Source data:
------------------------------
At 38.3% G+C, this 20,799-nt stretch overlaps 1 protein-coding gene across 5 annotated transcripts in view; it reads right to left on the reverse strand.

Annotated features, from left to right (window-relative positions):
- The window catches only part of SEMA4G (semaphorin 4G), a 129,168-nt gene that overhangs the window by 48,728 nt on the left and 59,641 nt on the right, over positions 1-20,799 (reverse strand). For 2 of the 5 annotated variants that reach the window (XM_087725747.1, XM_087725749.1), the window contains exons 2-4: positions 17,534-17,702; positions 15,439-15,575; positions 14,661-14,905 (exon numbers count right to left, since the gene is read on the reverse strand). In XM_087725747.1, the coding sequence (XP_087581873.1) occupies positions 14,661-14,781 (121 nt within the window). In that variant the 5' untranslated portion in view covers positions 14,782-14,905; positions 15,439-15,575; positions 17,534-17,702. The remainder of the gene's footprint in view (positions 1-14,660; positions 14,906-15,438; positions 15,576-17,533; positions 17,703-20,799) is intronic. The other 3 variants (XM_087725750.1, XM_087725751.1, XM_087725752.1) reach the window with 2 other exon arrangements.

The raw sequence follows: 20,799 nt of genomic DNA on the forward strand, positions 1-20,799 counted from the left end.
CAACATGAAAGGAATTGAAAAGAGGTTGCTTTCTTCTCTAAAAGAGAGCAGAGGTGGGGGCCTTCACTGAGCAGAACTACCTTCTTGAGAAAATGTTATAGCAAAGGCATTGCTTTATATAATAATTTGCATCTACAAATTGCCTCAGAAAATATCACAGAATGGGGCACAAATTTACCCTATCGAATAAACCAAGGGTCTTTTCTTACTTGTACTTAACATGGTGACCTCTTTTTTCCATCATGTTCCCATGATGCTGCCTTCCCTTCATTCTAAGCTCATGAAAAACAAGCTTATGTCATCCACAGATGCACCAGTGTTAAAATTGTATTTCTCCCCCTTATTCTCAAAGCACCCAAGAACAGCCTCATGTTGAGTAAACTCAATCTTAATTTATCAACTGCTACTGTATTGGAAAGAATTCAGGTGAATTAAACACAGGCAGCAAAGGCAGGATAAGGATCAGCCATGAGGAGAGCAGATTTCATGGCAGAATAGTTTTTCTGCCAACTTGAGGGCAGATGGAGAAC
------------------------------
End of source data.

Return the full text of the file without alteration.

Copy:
At 38.3% G+C, this 20,799-nt stretch overlaps 1 protein-coding gene across 5 annotated transcripts in view; it reads right to left on the reverse strand.

Annotated features, from left to right (window-relative positions):
- The window catches only part of SEMA4G (semaphorin 4G), a 129,168-nt gene that overhangs the window by 48,728 nt on the left and 59,641 nt on the right, over positions 1-20,799 (reverse strand). For 2 of the 5 annotated variants that reach the window (XM_087725747.1, XM_087725749.1), the window contains exons 2-4: positions 17,534-17,702; positions 15,439-15,575; positions 14,661-14,905 (exon numbers count right to left, since the gene is read on the reverse strand). In XM_087725747.1, the coding sequence (XP_087581873.1) occupies positions 14,661-14,781 (121 nt within the window). In that variant the 5' untranslated portion in view covers positions 14,782-14,905; positions 15,439-15,575; positions 17,534-17,702. The remainder of the gene's footprint in view (positions 1-14,660; positions 14,906-15,438; positions 15,576-17,533; positions 17,703-20,799) is intronic. The other 3 variants (XM_087725750.1, XM_087725751.1, XM_087725752.1) reach the window with 2 other exon arrangements.

The raw sequence follows: 20,799 nt of genomic DNA on the forward strand, positions 1-20,799 counted from the left end.
CAACATGAAAGGAATTGAAAAGAGGTTGCTTTCTTCTCTAAAAGAGAGCAGAGGTGGGGGCCTTCACTGAGCAGAACTACCTTCTTGAGAAAATGTTATAGCAAAGGCATTGCTTTATATAATAATTTGCATCTACAAATTGCCTCAGAAAATATCACAGAATGGGGCACAAATTTACCCTATCGAATAAACCAAGGGTCTTTTCTTACTTGTACTTAACATGGTGACCTCTTTTTTCCATCATGTTCCCATGATGCTGCCTTCCCTTCATTCTAAGCTCATGAAAAACAAGCTTATGTCATCCACAGATGCACCAGTGTTAAAATTGTATTTCTCCCCCTTATTCTCAAAGCACCCAAGAACAGCCTCATGTTGAGTAAACTCAATCTTAATTTATCAACTGCTACTGTATTGGAAAGAATTCAGGTGAATTAAACACAGGCAGCAAAGGCAGGATAAGGATCAGCCATGAGGAGAGCAGATTTCATGGCAGAATAGTTTTTCTGCCAACTTGAGGGCAGATGGAGAAC